memory management, caching policies, storage management (file-systems, mass storage structure, I/systems), protection distributed
systems. Case study of a particular operating system (usually Linux). Programming projects applied to selected topics.
Prerequisite(s): COS 142, and COS 280. Every year.
Credit: 4
COS 455 - Database Systems
The course studies the fundamentals of database modeling and design, the languages and facilities provided by a database
management system, and programmatic interfaces to the database (including web access). Emphasis is on the relational database
model. Theoretical topics include: data modeling using the entity-relationship model, schema definition, relational algebra, functional
dependencies and normal forms, queries, data storage and physical design, and indexing structures for files. In addition, there is a
laboratory component that uses the Oracle database. In the laboratory, the topics include: SQL query language, PL/SQL language,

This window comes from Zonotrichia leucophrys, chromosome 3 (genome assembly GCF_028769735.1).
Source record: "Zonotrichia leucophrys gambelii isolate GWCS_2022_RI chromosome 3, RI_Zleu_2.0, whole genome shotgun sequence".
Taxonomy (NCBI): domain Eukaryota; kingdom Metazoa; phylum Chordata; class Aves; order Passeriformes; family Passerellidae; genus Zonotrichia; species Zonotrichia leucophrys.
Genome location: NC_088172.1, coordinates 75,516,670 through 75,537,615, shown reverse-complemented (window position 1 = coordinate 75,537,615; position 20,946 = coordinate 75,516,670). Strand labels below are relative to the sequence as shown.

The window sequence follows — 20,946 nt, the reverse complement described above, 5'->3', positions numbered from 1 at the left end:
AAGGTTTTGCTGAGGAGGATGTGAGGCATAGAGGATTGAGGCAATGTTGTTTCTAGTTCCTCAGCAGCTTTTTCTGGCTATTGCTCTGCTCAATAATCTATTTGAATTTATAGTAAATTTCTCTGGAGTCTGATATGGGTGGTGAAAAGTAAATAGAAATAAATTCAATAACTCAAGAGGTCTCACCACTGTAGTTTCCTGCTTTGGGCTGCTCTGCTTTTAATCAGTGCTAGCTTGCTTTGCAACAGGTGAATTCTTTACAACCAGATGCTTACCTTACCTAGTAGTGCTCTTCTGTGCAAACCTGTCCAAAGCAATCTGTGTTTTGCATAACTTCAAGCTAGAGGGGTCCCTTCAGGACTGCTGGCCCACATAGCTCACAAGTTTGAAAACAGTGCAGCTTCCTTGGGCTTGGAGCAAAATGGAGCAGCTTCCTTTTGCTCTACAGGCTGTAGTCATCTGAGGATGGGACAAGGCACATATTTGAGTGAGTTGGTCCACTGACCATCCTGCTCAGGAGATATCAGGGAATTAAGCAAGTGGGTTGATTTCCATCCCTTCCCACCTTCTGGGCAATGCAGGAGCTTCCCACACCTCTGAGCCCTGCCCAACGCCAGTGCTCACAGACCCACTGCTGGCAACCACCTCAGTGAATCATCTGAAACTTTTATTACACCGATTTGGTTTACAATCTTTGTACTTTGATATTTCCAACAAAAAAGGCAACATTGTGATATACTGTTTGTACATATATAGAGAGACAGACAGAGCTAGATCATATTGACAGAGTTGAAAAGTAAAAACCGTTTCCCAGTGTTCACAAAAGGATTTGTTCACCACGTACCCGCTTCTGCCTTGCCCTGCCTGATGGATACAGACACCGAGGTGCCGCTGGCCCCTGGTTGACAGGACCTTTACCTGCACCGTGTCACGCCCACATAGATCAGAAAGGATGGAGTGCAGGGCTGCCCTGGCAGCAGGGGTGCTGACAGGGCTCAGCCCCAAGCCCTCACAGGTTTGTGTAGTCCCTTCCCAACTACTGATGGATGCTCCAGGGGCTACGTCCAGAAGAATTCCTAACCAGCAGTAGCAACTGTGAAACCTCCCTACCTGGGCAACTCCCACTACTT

creation of a web interface to the database. The web interface will involve either the Oracle PL/SQL toolkit, other Oracle products,
Java and JDBC, C#, or a scripting language.
Prerequisite(s): 12 credits of Computer Science including COS 142 and MAT 151M. Every spring.
Credit: 4
COS 120 - Internet Computing
In this course students will learn about a variety of Internet computing topics including but not limited to web programming, web site
design and management, server-side technologies, social networking, Web 2.0, and mobile computing. Specific technologies covered
include but are not limited to HTML, CSS, Javascript, XML, database management and querying, Web API's, and Ajax. There will be
an emphasis on the meaningful use of current technology to communicate effectively. Every two years.
Credit: 4
COS 241 - Computer Organization
This course is intended to give students a broad overview of computer organization at a number of different levels. The lowest level is